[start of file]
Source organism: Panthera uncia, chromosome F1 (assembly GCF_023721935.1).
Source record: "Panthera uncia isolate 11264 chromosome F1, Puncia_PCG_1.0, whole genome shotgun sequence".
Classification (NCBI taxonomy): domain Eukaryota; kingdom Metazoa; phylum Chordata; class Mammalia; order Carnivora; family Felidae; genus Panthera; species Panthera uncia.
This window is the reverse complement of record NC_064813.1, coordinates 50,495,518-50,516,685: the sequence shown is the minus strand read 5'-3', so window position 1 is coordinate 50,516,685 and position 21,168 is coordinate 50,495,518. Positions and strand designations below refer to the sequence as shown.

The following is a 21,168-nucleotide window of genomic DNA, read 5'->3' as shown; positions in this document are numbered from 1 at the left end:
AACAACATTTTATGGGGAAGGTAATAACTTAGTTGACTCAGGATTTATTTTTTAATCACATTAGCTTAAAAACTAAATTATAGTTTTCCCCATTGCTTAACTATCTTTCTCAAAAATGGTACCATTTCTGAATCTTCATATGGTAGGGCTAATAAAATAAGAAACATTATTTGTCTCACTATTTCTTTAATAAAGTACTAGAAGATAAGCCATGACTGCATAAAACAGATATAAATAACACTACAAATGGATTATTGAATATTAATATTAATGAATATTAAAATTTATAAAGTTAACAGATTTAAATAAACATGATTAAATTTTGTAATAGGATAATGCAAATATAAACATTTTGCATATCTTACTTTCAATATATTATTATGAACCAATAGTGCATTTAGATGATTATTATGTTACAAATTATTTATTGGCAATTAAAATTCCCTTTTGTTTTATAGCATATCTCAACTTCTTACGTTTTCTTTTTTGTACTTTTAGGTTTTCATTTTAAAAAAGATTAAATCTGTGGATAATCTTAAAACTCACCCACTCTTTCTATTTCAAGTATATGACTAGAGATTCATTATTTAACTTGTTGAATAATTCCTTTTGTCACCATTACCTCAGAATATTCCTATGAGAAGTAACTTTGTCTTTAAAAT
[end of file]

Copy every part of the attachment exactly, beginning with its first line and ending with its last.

Source organism: Panthera uncia, chromosome F1 (assembly GCF_023721935.1).
Source record: "Panthera uncia isolate 11264 chromosome F1, Puncia_PCG_1.0, whole genome shotgun sequence".
Classification (NCBI taxonomy): domain Eukaryota; kingdom Metazoa; phylum Chordata; class Mammalia; order Carnivora; family Felidae; genus Panthera; species Panthera uncia.
This window is the reverse complement of record NC_064813.1, coordinates 50,495,518-50,516,685: the sequence shown is the minus strand read 5'-3', so window position 1 is coordinate 50,516,685 and position 21,168 is coordinate 50,495,518. Positions and strand designations below refer to the sequence as shown.

The following is a 21,168-nucleotide window of genomic DNA, read 5'->3' as shown; positions in this document are numbered from 1 at the left end:
AACAACATTTTATGGGGAAGGTAATAACTTAGTTGACTCAGGATTTATTTTTTAATCACATTAGCTTAAAAACTAAATTATAGTTTTCCCCATTGCTTAACTATCTTTCTCAAAAATGGTACCATTTCTGAATCTTCATATGGTAGGGCTAATAAAATAAGAAACATTATTTGTCTCACTATTTCTTTAATAAAGTACTAGAAGATAAGCCATGACTGCATAAAACAGATATAAATAACACTACAAATGGATTATTGAATATTAATATTAATGAATATTAAAATTTATAAAGTTAACAGATTTAAATAAACATGATTAAATTTTGTAATAGGATAATGCAAATATAAACATTTTGCATATCTTACTTTCAATATATTATTATGAACCAATAGTGCATTTAGATGATTATTATGTTACAAATTATTTATTGGCAATTAAAATTCCCTTTTGTTTTATAGCATATCTCAACTTCTTACGTTTTCTTTTTTGTACTTTTAGGTTTTCATTTTAAAAAAGATTAAATCTGTGGATAATCTTAAAACTCACCCACTCTTTCTATTTCAAGTATATGACTAGAGATTCATTATTTAACTTGTTGAATAATTCCTTTTGTCACCATTACCTCAGAATATTCCTATGAGAAGTAACTTTGTCTTTAAAAT